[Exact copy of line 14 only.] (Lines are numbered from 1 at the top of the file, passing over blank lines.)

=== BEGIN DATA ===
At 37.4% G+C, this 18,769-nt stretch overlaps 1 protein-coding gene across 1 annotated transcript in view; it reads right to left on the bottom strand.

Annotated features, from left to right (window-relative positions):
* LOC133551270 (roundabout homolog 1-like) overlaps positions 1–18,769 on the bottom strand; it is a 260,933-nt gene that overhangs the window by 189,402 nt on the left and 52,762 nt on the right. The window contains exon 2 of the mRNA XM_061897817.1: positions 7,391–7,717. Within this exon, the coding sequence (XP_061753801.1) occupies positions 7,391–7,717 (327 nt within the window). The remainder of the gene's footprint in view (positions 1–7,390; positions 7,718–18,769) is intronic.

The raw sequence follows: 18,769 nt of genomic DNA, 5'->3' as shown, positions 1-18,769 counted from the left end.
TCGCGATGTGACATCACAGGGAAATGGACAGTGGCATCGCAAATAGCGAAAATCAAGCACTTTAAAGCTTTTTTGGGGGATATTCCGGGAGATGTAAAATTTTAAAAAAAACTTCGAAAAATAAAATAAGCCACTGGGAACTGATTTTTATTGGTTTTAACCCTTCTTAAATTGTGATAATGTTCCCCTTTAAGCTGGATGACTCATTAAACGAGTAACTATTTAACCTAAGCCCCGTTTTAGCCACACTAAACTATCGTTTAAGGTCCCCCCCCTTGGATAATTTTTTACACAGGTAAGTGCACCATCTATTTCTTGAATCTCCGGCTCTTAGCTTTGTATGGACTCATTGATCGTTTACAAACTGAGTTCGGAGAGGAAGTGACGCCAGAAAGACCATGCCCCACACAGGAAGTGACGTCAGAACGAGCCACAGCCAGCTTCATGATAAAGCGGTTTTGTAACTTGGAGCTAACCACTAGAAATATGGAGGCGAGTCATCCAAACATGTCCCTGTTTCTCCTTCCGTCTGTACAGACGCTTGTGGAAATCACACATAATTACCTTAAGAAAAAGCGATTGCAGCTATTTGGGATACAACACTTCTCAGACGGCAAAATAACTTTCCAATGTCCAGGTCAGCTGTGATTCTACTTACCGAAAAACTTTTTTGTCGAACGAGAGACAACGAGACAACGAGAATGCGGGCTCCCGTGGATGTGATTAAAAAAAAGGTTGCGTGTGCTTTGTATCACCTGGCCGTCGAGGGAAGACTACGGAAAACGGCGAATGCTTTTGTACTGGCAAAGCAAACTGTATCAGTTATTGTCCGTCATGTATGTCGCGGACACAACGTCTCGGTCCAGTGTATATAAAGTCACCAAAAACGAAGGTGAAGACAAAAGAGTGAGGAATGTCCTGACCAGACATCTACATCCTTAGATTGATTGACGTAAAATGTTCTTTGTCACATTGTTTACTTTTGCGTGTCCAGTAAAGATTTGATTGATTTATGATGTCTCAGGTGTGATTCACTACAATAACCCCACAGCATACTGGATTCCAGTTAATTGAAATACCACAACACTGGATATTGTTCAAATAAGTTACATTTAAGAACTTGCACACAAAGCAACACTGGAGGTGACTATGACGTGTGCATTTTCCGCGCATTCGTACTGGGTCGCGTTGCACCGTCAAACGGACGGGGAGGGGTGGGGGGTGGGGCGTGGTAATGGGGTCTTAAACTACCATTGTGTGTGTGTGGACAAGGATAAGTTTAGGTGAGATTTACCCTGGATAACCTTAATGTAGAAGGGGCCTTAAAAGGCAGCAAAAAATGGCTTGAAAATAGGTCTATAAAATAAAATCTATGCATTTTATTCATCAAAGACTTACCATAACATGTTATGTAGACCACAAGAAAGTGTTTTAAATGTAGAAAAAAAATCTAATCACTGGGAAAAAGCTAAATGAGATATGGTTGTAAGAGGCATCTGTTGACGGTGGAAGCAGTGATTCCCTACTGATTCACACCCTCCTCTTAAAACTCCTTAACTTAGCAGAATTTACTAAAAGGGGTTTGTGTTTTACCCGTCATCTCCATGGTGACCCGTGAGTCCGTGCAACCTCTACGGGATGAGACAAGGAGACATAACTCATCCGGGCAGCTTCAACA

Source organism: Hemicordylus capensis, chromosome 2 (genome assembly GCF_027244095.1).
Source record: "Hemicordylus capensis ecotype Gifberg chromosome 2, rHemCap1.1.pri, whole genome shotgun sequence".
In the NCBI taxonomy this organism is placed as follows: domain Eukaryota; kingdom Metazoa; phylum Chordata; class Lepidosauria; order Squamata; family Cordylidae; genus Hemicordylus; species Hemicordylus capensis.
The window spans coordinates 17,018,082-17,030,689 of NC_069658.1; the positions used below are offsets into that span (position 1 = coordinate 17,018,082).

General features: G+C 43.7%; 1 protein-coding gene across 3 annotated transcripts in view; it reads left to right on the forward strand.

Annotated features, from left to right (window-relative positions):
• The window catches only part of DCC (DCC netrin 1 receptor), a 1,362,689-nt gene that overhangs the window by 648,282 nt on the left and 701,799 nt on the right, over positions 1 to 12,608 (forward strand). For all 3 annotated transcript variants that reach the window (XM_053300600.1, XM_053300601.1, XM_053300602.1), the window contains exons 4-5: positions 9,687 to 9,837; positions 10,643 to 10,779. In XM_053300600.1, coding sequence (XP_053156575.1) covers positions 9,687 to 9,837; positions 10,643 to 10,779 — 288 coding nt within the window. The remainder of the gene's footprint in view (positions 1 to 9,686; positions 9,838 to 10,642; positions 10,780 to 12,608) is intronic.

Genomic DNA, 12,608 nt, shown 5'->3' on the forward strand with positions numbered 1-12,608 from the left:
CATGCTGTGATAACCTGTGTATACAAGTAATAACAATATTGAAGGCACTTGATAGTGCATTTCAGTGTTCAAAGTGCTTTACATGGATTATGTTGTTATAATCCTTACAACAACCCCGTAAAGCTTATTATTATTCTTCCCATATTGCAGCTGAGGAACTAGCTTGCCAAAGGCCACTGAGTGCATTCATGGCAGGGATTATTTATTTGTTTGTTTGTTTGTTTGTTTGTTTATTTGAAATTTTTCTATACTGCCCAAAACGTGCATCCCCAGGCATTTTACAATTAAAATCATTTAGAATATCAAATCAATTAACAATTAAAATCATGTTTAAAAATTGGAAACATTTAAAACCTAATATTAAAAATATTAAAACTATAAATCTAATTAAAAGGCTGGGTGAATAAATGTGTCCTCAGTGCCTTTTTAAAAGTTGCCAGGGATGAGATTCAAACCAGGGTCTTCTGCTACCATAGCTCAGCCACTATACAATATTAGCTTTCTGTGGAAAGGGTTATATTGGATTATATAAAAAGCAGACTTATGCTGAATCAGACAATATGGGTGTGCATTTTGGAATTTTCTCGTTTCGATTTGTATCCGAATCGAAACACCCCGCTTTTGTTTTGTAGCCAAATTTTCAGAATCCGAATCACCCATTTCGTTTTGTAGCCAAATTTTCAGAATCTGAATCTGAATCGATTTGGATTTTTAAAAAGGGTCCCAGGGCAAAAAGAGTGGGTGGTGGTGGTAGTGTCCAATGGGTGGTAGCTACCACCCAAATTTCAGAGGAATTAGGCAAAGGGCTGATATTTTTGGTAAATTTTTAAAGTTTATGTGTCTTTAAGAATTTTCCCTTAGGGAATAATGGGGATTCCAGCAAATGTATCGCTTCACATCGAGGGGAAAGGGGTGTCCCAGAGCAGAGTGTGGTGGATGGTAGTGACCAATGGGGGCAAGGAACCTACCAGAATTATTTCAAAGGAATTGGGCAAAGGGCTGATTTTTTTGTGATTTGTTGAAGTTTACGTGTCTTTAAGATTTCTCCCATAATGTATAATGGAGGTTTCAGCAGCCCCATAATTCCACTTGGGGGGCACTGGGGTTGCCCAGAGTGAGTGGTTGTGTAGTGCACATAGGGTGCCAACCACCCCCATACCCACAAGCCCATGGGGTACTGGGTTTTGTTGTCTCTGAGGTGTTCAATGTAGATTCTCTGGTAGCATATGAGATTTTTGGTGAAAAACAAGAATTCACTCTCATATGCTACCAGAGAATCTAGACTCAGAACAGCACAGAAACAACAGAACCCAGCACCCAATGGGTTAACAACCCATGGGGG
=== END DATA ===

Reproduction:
CATGCTGTGATAACCTGTGTATACAAGTAATAACAATATTGAAGGCACTTGATAGTGCATTTCAGTGTTCAAAGTGCTTTACATGGATTATGTTGTTATAATCCTTACAACAACCCCGTAAAGCTTATTATTATTCTTCCCATATTGCAGCTGAGGAACTAGCTTGCCAAAGGCCACTGAGTGCATTCATGGCAGGGATTATTTATTTGTTTGTTTGTTTGTTTGTTTGTTTATTTGAAATTTTTCTATACTGCCCAAAACGTGCATCCCCAGGCATTTTACAATTAAAATCATTTAGAATATCAAATCAATTAACAATTAAAATCATGTTTAAAAATTGGAAACATTTAAAACCTAATATTAAAAATATTAAAACTATAAATCTAATTAAAAGGCTGGGTGAATAAATGTGTCCTCAGTGCCTTTTTAAAAGTTGCCAGGGATGAGATTCAAACCAGGGTCTTCTGCTACCATAGCTCAGCCACTATACAATATTAGCTTTCTGTGGAAAGGGTTATATTGGATTATATAAAAAGCAGACTTATGCTGAATCAGACAATATGGGTGTGCATTTTGGAATTTTCTCGTTTCGATTTGTATCCGAATCGAAACACCCCGCTTTTGTTTTGTAGCCAAATTTTCAGAATCCGAATCACCCATTTCGTTTTGTAGCCAAATTTTCAGAATCTGAATCTGAATCGATTTGGATTTTTAAAAAGGGTCCCAGGGCAAAAAGAGTGGGTGGTGGTGGTAGTGTCCAATGGGTGGTAGCTACCACCCAAATTTCAGAGGAATTAGGCAAAGGGCTGATATTTTTGGTAAATTTTTAAAGTTTATGTGTCTTTAAGAATTTTCCCTTAGGGAATAATGGGGATTCCAGCAAATGTATCGCTTCACATCGAGGGGAAAGGGGTGTCCCAGAGCAGAGTGTGGTGGATGGTAGTGACCAATGGGGGCAAGGAACCTACCAGAATTATTTCAAAGGAATTGGGCAAAGGGCTGATTTTTTTGTGATTTGTTGAAGTTTACGTGTCTTTAAGATTTCTCCCATAATGTATAATGGAGGTTTCAGCAGCCCCATAATTCCACTTGGGGGGCACTGGGGTTGCCCAGAGTGAGTGGTTGTGTAGTGCACATAGGGTGCCAACCACCCCCATACCCACAAGCCCATGGGGTACTGGGTTTTGTTGTCTCTGAGGTGTTCAATGTAGATTCTCTGGTAGCATATGAGATTTTTGGTGAAAAACAAGAATTCACTCTCATATGCTACCAGAGAATCTAGACTCAGAACAGCACAGAAACAACAGAACCCAGCACCCAATGGGTTAACAACCCATGGGGG